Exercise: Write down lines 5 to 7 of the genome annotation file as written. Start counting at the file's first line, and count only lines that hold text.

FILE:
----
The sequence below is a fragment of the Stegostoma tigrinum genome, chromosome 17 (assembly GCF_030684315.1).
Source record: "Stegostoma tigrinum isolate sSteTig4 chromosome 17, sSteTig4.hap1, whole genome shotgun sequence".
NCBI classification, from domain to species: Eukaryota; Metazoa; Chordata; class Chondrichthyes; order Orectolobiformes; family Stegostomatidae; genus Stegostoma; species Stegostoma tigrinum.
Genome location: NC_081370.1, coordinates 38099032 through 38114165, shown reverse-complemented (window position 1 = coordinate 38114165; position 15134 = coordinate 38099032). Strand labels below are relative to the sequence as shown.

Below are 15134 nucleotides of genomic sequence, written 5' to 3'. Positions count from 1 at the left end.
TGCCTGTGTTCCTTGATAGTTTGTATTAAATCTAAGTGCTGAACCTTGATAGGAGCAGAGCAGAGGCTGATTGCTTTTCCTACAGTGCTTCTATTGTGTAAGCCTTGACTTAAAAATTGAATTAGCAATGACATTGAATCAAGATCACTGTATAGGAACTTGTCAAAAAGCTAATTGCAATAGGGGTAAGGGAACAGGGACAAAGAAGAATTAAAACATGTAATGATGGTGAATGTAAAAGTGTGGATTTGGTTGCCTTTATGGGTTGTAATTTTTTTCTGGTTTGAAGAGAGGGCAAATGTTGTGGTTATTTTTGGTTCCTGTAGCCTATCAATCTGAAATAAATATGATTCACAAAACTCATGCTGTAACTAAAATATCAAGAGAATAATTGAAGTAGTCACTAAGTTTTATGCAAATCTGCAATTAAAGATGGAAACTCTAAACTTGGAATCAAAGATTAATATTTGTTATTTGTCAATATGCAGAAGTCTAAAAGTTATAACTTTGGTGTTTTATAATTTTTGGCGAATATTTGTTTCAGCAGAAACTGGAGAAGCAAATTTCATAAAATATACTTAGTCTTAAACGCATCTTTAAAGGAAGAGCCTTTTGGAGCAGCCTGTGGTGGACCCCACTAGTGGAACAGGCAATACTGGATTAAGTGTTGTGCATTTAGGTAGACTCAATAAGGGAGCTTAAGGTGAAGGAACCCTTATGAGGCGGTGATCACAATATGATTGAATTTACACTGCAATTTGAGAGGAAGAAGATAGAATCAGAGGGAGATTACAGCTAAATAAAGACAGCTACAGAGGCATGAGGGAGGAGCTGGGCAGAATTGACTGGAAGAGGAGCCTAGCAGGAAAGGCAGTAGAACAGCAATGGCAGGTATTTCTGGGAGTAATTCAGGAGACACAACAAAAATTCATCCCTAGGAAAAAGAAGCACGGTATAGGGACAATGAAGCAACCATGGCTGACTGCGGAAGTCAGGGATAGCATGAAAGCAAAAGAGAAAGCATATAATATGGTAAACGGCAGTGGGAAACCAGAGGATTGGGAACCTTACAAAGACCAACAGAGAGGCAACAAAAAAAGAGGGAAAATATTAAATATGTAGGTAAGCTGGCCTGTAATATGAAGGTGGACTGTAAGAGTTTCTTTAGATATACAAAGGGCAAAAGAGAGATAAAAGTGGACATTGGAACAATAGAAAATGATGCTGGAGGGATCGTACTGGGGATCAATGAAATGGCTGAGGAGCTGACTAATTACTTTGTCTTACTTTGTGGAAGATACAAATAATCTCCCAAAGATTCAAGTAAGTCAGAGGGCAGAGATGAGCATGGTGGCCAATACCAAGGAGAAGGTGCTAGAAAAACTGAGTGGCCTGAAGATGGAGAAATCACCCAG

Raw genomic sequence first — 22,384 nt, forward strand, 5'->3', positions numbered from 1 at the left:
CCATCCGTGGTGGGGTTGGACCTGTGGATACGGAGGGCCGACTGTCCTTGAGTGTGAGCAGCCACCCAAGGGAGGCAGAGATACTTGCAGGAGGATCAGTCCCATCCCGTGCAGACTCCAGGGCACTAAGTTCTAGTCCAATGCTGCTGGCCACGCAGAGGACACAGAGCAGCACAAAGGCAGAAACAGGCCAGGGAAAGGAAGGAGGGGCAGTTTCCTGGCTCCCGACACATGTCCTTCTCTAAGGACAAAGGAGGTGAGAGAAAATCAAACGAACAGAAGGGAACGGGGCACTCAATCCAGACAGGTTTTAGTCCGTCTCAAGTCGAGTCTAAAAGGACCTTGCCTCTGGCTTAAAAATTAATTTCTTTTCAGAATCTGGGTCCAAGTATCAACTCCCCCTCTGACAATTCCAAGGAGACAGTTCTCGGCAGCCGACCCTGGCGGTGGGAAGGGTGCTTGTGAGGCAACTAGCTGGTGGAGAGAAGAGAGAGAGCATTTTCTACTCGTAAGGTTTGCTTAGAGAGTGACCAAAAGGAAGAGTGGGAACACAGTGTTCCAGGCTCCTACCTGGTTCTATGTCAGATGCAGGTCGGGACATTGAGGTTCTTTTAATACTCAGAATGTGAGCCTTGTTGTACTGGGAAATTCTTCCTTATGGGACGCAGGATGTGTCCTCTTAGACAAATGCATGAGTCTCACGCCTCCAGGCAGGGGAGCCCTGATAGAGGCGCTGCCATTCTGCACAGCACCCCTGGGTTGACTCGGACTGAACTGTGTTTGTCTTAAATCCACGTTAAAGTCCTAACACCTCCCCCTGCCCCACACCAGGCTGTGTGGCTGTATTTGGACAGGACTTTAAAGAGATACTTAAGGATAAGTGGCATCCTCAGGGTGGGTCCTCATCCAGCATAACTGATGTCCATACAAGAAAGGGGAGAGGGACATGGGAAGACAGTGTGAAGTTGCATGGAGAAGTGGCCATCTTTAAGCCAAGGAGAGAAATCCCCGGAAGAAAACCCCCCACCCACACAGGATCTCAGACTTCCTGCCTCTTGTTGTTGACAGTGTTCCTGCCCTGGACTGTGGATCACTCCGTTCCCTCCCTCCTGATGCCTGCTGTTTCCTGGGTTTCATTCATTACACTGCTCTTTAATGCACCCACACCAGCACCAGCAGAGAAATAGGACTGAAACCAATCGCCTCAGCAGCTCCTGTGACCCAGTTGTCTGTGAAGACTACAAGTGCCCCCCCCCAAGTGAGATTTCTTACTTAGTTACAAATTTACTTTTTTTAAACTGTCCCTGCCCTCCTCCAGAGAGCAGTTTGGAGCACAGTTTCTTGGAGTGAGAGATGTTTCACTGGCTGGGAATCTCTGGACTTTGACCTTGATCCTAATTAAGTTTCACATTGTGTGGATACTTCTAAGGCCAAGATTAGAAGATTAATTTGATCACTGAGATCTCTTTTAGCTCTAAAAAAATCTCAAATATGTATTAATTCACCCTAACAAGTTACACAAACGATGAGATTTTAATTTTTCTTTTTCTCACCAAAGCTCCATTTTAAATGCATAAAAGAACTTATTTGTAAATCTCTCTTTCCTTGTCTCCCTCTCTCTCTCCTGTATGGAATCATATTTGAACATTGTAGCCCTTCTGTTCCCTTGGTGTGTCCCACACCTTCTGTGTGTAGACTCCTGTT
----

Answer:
Below are 15134 nucleotides of genomic sequence, written 5' to 3'. Positions count from 1 at the left end.
TGCCTGTGTTCCTTGATAGTTTGTATTAAATCTAAGTGCTGAACCTTGATAGGAGCAGAGCAGAGGCTGATTGCTTTTCCTACAGTGCTTCTATTGTGTAAGCCTTGACTTAAAAATTGAATTAGCAATGACATTGAATCAAGATCACTGTATAGGAACTTGTCAAAAAGCTAATTGCAATAGGGGTAAGGGAACAGGGACAAAGAAGAATTAAAACATGTAATGATGGTGAATGTAAAAGTGTGGATTTGGTTGCCTTTATGGGTTGTAATTTTTTTCTGGTTTGAAGAGAGGGCAAATGTTGTGGTTATTTTTGGTTCCTGTAGCCTATCAATCTGAAATAAATATGATTCACAAAACTCATGCTGTAACTAAAATATCAAGAGAATAATTGAAGTAGTCACTAAGTTTTATGCAAATCTGCAATTAAAGATGGAAACTCTAAACTTGGAATCAAAGATTAATATTTGTTATTTGTCAATATGCAGAAGTCTAAAAGTTATAACTTTGGTGTTTTATAATTTTTGGCGAATATTTGTTTCAGCAGAAACTGGAGAAGCAAATTTCATAAAATATACTTAGTCTTAAACGCATCTTTAAAGGAAGAGCCTTTTGGAGCAGCCTGTGGTGGACCCCACTAGTGGAACAGGCAATACTGGATTAAGTGTTGTGCATTTAGGTAGACTCAATAAGGGAGCTTAAGGTGAAGGAACCCTTATGAGGCGGTGATCACAATATGATTGAATTTACACTGCAATTTGAGAGGAAGAAGATAGAATCAGAGGGAGATTACAGCTAAATAAAGACAGCTACAGAGGCATGAGGGAGGAGCTGGGCAGAATTGACTGGAAGAGGAGCCTAGCAGGAAAGGCAGTAGAACAGCAATGGCAGGTATTTCTGGGAGTAATTCAGGAGACACAACAAAAATTCATCCCTAGGAAAAAGAAGCACGGTATAGGGACAATGAAGCAACCATGGCTGACTGCGGAAGTCAGGGATAGCATGAAAGCAAAAGAGAAAGCATATAATATGGTAAACGGCAGTGGGAAACCAGAGGATTGGGAACCTTACAAAGACCAACAGAGAGGCAACAAAAAAAGAGGGAAAATATTAAATATGTAGGTAAGCTGGCCTGTAATATGAAGGTGGACTGTAAGAGTTTCTTTAGATATACAAAGGGCAAAAGAGAGATAAAAGTGGACATTGGAACAATAGAAAATGATGCTGGAGGGATCGTACTGGGGATCAATGAAATGGCTGAGGAGCTGACTAATTACTTTGTCTTACTTTGTGGAAGATACAAATAATCTCCCAAAGATTCAAGTAAGTCAGAGGGCAGAGATGAGCATGGTGGCCAATACCAAGGAGAAGGTGCTAGAAAAACTGAGTGGCCTGAAGATGGAGAAATCACCCAG

Raw genomic sequence first — 22,384 nt, forward strand, 5'->3', positions numbered from 1 at the left: